The Normative Orders of the Anthropocene

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Until a few years ago, environmental politics was dominated by a narrative which portrayed the three policy goals of economic growth, participation in environmental politics, and environmental protection as simultaneously attainable. Credits for naming and providing the first building blocks of this compelling and long-lasting narrative go to Gro Harlem Brundtland and her colleagues, who authored the report Our Common Future. 1 In the aftermath of the report, it became apparent that the chosen expression for this new narrative–“sustainable development”–pointed to a placeholder for something desirable, an aspiration, rather than a theory of socioecological transformation. Momentum had been gathered around a convenient formula which was sufficiently vague to be interpreted in a number of different ways and could thus promise both development to those states which had been left behind in their quest for progress and environmental protection to anyone worrying that the developing states’ march toward Western affluence could be environmentally destructive. Albeit initially contested, in the late ‘90s sustainable development emerged as the hegemonic normative order of environmentalism. It is first and foremost a complex narrative about what causes environmental degradation and how it could be managed and solved. This narrative is, in turn, underpinned by a set of well-defined normative presuppositions which together shape our understanding of which actors and which institutions are responsible for environmental protection. Sustainable development is a distinctively anthropocentric concept and does not eschew capitalism. Along …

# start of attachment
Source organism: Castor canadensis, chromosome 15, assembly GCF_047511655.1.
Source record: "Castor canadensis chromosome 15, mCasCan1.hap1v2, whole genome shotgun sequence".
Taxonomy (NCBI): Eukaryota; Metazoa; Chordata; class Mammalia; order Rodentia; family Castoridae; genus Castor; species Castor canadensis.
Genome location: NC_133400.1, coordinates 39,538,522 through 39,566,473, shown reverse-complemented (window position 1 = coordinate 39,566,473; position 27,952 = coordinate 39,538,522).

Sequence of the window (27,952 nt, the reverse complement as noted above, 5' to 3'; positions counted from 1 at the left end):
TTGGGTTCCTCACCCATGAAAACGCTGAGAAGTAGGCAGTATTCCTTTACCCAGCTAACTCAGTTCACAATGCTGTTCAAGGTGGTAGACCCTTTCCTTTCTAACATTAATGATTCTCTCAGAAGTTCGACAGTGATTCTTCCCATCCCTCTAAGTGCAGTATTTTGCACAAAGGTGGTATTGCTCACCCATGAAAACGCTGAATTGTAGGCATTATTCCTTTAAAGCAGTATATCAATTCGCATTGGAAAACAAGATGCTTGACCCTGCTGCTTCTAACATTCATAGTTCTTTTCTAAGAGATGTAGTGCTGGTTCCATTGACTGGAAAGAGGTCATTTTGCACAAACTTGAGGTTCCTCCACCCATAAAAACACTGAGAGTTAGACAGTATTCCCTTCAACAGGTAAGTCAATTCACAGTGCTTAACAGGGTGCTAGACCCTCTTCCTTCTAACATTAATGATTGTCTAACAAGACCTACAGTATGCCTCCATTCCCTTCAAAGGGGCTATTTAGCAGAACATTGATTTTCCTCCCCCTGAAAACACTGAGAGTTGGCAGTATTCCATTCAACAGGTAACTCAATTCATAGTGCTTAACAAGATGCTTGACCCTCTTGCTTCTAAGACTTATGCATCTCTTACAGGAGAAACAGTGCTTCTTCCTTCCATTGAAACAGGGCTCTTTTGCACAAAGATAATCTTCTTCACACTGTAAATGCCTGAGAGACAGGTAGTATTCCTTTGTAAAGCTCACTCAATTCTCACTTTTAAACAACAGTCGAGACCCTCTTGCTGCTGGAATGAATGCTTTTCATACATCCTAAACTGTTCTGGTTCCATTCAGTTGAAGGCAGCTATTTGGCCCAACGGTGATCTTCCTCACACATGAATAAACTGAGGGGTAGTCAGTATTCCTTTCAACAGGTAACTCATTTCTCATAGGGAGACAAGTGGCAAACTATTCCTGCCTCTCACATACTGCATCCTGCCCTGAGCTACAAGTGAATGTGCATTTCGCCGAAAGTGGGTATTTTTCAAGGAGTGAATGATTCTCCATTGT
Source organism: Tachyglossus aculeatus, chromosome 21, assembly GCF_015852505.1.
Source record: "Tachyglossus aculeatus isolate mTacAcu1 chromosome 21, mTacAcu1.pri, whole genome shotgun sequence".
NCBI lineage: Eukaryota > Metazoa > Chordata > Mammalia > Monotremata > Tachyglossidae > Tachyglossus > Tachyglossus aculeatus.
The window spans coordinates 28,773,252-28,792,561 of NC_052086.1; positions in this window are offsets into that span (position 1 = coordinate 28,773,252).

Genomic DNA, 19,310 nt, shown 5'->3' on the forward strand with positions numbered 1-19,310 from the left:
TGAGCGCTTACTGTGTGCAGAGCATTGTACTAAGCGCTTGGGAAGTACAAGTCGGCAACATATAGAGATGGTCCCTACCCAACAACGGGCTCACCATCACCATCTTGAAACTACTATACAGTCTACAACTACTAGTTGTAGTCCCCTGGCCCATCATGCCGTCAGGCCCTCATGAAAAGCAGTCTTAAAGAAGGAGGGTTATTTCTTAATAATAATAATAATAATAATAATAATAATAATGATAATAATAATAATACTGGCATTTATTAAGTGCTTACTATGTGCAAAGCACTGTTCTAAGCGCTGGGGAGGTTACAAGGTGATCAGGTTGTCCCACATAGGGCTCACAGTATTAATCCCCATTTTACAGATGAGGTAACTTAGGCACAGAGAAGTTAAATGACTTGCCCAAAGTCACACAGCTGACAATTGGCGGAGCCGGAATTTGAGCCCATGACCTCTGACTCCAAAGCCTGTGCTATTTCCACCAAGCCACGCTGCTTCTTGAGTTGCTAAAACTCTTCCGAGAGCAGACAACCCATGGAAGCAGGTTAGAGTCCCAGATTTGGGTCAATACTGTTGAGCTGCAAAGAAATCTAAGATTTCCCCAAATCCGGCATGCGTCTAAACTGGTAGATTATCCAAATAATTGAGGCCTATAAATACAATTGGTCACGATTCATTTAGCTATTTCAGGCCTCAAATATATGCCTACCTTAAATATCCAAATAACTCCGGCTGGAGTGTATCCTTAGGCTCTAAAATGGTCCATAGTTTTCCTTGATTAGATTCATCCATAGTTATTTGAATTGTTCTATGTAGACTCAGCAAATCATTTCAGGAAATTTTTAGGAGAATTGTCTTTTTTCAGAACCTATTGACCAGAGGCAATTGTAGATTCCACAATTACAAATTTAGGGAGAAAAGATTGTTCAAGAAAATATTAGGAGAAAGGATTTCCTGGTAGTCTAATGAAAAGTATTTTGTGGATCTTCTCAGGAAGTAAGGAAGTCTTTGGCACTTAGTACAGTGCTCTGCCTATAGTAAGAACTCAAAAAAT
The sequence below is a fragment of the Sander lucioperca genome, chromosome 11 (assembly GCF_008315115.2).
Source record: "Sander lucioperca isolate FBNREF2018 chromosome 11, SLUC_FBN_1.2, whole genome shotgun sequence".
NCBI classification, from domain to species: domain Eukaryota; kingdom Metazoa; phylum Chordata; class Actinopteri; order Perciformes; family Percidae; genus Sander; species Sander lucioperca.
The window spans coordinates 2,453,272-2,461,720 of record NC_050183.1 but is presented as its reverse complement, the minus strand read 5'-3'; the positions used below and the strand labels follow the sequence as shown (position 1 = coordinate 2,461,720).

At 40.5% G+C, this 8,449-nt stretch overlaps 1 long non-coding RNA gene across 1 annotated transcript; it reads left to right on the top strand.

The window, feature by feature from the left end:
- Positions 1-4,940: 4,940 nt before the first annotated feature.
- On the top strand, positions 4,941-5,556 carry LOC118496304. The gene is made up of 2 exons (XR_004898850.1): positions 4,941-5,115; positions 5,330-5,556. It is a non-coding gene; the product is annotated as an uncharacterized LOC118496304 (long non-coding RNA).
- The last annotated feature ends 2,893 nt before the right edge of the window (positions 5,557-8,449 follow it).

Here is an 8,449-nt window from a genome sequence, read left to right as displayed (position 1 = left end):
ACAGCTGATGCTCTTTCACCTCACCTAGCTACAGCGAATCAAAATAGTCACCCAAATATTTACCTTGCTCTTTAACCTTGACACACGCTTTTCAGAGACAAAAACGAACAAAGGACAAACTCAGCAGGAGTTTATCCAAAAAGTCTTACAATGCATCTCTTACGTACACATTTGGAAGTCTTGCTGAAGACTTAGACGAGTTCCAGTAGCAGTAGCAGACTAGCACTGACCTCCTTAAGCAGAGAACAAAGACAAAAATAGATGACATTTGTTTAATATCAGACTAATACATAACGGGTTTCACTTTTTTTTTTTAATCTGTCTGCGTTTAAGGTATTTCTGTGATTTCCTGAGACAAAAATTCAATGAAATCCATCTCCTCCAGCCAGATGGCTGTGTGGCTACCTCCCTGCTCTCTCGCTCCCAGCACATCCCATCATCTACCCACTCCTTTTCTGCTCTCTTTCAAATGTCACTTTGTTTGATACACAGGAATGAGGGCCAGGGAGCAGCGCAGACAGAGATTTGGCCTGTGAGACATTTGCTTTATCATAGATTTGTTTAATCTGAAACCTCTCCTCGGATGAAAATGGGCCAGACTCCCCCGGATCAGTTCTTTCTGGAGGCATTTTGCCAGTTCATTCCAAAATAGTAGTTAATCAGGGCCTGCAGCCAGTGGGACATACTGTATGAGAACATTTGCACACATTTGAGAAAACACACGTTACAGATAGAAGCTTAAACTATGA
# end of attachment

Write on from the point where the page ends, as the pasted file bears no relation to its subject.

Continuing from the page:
langue originaleAnglais
titreNavigating Normative Orders: Interdisciplinary Perspectives
rédacteurs en chefMatthias Kettemann
Lieu de publicationFrankfurt / New York
EditeurCampus Verlag
ISBN (imprimé)359351298X
étatPublié - 22 juil. 2020
Modification externeOui

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